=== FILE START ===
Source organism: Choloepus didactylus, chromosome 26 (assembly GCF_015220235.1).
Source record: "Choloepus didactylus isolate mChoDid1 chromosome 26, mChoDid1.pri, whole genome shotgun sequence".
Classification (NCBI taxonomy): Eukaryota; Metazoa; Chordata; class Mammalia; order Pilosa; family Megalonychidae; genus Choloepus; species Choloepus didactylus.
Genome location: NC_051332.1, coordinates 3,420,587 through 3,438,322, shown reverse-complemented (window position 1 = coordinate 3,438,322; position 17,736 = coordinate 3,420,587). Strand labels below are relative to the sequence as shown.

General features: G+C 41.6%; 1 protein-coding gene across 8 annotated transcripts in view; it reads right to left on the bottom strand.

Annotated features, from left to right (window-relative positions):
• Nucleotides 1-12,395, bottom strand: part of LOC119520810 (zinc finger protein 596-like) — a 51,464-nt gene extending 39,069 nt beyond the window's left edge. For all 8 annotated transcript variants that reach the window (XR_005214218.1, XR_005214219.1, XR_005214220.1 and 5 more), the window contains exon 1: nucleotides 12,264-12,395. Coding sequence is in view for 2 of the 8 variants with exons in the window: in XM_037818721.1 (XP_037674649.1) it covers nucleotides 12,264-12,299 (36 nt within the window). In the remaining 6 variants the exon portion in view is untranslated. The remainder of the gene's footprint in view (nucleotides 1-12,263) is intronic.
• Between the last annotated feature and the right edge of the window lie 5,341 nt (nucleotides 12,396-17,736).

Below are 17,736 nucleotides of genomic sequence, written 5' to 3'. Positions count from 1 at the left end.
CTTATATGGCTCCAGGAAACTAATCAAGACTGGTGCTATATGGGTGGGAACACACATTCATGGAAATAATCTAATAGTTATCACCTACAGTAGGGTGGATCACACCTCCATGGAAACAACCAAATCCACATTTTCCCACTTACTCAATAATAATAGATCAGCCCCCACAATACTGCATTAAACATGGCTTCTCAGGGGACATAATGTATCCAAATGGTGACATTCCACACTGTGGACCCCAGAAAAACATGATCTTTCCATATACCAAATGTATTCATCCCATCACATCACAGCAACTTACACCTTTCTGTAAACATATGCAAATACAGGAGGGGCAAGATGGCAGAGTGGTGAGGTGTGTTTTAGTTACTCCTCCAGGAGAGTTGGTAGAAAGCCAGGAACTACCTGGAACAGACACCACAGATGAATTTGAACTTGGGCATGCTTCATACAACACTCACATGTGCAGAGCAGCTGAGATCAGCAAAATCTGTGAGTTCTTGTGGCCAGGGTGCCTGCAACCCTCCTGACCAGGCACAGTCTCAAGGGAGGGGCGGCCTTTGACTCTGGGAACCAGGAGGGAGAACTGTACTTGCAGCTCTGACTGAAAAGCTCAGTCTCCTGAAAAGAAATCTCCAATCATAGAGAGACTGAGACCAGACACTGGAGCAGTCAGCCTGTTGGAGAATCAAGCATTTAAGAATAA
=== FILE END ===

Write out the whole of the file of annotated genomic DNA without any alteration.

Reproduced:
Source organism: Choloepus didactylus, chromosome 26 (assembly GCF_015220235.1).
Source record: "Choloepus didactylus isolate mChoDid1 chromosome 26, mChoDid1.pri, whole genome shotgun sequence".
Classification (NCBI taxonomy): Eukaryota; Metazoa; Chordata; class Mammalia; order Pilosa; family Megalonychidae; genus Choloepus; species Choloepus didactylus.
Genome location: NC_051332.1, coordinates 3,420,587 through 3,438,322, shown reverse-complemented (window position 1 = coordinate 3,438,322; position 17,736 = coordinate 3,420,587). Strand labels below are relative to the sequence as shown.

General features: G+C 41.6%; 1 protein-coding gene across 8 annotated transcripts in view; it reads right to left on the bottom strand.

Annotated features, from left to right (window-relative positions):
• Nucleotides 1-12,395, bottom strand: part of LOC119520810 (zinc finger protein 596-like) — a 51,464-nt gene extending 39,069 nt beyond the window's left edge. For all 8 annotated transcript variants that reach the window (XR_005214218.1, XR_005214219.1, XR_005214220.1 and 5 more), the window contains exon 1: nucleotides 12,264-12,395. Coding sequence is in view for 2 of the 8 variants with exons in the window: in XM_037818721.1 (XP_037674649.1) it covers nucleotides 12,264-12,299 (36 nt within the window). In the remaining 6 variants the exon portion in view is untranslated. The remainder of the gene's footprint in view (nucleotides 1-12,263) is intronic.
• Between the last annotated feature and the right edge of the window lie 5,341 nt (nucleotides 12,396-17,736).

Below are 17,736 nucleotides of genomic sequence, written 5' to 3'. Positions count from 1 at the left end.
CTTATATGGCTCCAGGAAACTAATCAAGACTGGTGCTATATGGGTGGGAACACACATTCATGGAAATAATCTAATAGTTATCACCTACAGTAGGGTGGATCACACCTCCATGGAAACAACCAAATCCACATTTTCCCACTTACTCAATAATAATAGATCAGCCCCCACAATACTGCATTAAACATGGCTTCTCAGGGGACATAATGTATCCAAATGGTGACATTCCACACTGTGGACCCCAGAAAAACATGATCTTTCCATATACCAAATGTATTCATCCCATCACATCACAGCAACTTACACCTTTCTGTAAACATATGCAAATACAGGAGGGGCAAGATGGCAGAGTGGTGAGGTGTGTTTTAGTTACTCCTCCAGGAGAGTTGGTAGAAAGCCAGGAACTACCTGGAACAGACACCACAGATGAATTTGAACTTGGGCATGCTTCATACAACACTCACATGTGCAGAGCAGCTGAGATCAGCAAAATCTGTGAGTTCTTGTGGCCAGGGTGCCTGCAACCCTCCTGACCAGGCACAGTCTCAAGGGAGGGGCGGCCTTTGACTCTGGGAACCAGGAGGGAGAACTGTACTTGCAGCTCTGACTGAAAAGCTCAGTCTCCTGAAAAGAAATCTCCAATCATAGAGAGACTGAGACCAGACACTGGAGCAGTCAGCCTGTTGGAGAATCAAGCATTTAAGAATAA